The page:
Supporting structure 49 is utilized to support the various components of system 7, with the conveying and article loading/unloading area being preferably at a height sufficient to allow pallets 11 to be brought to and carried away from storage unit 9 (as indicated in FIG. 1).
At storage unit 9, pallets 11 are positioned to receive articles at article loading/unloading area 13 during palletizing operations with a pallet normally being placed on elevator 51 so that the first group of articles is placed on the pallet at article loading/unloading area 13 as a first layer and the pallet then being filled is indexed downwardly so that succeeding groups of articles are placed by layers one on top of the other until the pallet is filled, as is conventional. During depalletizing operations, the pallet then to be unloaded is placed so that the top layer can be removed at article loading/unloading area 13, after which the pallet is indexed upwardly as each layer is removed until the pallet is empty, as is also conventional.
Sheet transfer unit 53, having transfer arm 55 and sheet engaging means (normally vacuum cups) 57, is positioned adjacent to and above article loading/unloading area 13 to insert sheets 59 from a supply thereof one at a time on top of each layer of articles placed on a pallet at the article loading/unloading area during palletizing operations and to remove the sheet as each layer of articles is removed from the pallet during depalletizing operations.
Articles diverted from article conveyor 26 and conveyed by incoming article conveying unit 21 toward article loading/unloading area 13 are divided into groups at discharge end portion 37 of incoming article conveying unit 21 by stop unit 61. Stop unit 61 has a stop mechanism, such as extendable fingers, movable into and out of the path of articles on discharge end portion 37 to thereby control the flow of articles along discharge end portion 37 so that a group of articles is allowed to pass the stop unit each time the stop unit is moved out of the path of articles and then back into the path of the articles to block further travel of articles upstream of the stop unit along discharge end portion 37.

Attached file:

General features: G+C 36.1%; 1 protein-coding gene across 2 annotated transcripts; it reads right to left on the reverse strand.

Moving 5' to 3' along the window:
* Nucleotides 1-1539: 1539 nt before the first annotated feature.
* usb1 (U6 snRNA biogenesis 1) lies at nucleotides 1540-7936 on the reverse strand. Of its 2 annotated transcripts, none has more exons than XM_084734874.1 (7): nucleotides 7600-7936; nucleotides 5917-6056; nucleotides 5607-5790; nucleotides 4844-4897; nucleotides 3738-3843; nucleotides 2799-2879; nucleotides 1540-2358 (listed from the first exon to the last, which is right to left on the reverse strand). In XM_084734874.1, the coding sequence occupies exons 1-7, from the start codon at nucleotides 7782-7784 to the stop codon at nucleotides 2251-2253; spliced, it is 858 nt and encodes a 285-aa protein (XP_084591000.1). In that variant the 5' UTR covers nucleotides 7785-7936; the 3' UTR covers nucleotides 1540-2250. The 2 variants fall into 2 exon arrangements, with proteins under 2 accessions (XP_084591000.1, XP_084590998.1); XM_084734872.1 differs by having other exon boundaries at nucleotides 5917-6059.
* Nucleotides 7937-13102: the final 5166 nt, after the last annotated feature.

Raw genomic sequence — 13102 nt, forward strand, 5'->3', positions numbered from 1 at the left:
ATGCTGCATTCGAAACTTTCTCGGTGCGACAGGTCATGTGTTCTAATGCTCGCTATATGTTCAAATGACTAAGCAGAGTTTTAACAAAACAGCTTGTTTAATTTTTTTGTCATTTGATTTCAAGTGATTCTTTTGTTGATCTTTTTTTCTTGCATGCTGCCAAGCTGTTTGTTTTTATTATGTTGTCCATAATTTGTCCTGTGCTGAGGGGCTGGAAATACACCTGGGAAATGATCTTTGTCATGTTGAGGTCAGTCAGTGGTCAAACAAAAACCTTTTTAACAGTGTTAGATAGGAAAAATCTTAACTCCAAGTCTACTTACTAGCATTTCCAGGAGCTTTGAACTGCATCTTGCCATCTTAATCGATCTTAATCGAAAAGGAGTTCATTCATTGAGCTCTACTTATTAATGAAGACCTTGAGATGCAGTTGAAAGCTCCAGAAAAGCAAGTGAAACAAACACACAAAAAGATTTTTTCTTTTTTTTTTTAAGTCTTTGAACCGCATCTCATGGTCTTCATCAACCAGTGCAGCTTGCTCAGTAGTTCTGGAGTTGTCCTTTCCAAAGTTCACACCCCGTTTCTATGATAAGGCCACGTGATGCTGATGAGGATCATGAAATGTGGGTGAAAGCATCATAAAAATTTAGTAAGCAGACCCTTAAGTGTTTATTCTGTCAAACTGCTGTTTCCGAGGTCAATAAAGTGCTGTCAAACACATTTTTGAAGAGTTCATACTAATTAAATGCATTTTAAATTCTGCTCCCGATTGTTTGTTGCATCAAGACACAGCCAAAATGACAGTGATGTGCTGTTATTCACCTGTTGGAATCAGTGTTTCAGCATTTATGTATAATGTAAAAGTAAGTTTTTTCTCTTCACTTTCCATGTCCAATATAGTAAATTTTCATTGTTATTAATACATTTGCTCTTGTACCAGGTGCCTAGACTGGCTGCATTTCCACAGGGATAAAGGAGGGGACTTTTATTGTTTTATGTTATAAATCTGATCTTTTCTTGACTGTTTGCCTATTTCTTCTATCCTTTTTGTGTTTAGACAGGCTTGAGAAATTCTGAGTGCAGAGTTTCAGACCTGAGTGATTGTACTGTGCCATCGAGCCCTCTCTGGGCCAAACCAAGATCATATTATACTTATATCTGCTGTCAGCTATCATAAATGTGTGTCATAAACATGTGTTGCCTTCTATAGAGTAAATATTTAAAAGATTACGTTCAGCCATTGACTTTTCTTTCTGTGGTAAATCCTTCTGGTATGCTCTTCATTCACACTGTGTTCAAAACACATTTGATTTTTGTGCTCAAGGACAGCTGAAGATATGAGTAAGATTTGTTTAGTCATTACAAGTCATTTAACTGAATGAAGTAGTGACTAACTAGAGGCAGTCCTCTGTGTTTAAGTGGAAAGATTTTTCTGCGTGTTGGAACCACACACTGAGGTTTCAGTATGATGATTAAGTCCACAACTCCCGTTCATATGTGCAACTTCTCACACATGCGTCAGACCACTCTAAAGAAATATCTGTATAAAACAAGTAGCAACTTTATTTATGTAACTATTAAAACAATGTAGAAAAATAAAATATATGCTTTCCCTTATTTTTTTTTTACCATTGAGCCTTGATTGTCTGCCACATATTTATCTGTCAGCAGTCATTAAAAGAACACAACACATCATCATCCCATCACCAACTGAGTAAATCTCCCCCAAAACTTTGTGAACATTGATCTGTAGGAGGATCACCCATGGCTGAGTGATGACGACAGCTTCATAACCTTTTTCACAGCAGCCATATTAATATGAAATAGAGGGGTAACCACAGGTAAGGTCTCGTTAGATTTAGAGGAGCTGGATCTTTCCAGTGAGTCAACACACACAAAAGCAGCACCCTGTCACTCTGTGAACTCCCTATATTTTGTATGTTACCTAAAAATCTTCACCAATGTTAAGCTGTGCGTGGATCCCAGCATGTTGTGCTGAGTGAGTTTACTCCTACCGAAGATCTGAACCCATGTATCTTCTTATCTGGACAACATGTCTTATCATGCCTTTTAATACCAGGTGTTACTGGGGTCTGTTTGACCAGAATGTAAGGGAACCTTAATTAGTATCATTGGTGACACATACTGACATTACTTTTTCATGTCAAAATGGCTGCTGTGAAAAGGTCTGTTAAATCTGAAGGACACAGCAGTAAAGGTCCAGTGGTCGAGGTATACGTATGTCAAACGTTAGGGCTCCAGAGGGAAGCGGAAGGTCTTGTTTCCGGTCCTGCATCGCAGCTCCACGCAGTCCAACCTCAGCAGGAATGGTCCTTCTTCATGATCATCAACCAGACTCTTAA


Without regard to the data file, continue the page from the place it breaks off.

Each group of articles passing stop unit 61 is conveyed toward article loading/unloading area 13 and the leading (downstream) articles of the group to then be palletized come into contact with leading sweep arm 63 of sweep unit 64, and leading sweep arm 63 then leads the articles to article loading/unloading area 13. Article loading/unloading area 13 has sidewalls 65 and a movable end wall 66 (at side 23 of article loading/unloading area 13) for guiding and retaining articles on pallet 11 during palletizing operations (end wall 66 is withdrawn from the path of articles moved from pallet 11 during depalletizing operations, preferably after leading the articles from the pallet as brought out hereafter). Sweep unit 64 preferably includes three sweep arms 63, 67 and 68 (sweep arms 63, 67 and 68 are used to lead and urge articles onto the pallet during successive sweep cycles as brought out more fully hereinafter).
As best indicated in FIG. 3, sweep arms 63, 67 and 68 are mounted on endless chain 69 at spaced positions so that the sweep arms are driven about an endless loop path and each sweep arm is moved through a path just above a part of discharge end portion 37 and through article loading/unloading area 13 during each complete revolution of chain 69. Chain 69 extends about sprocket wheels 70 rotatively driven by an actuator, such as an electric motor.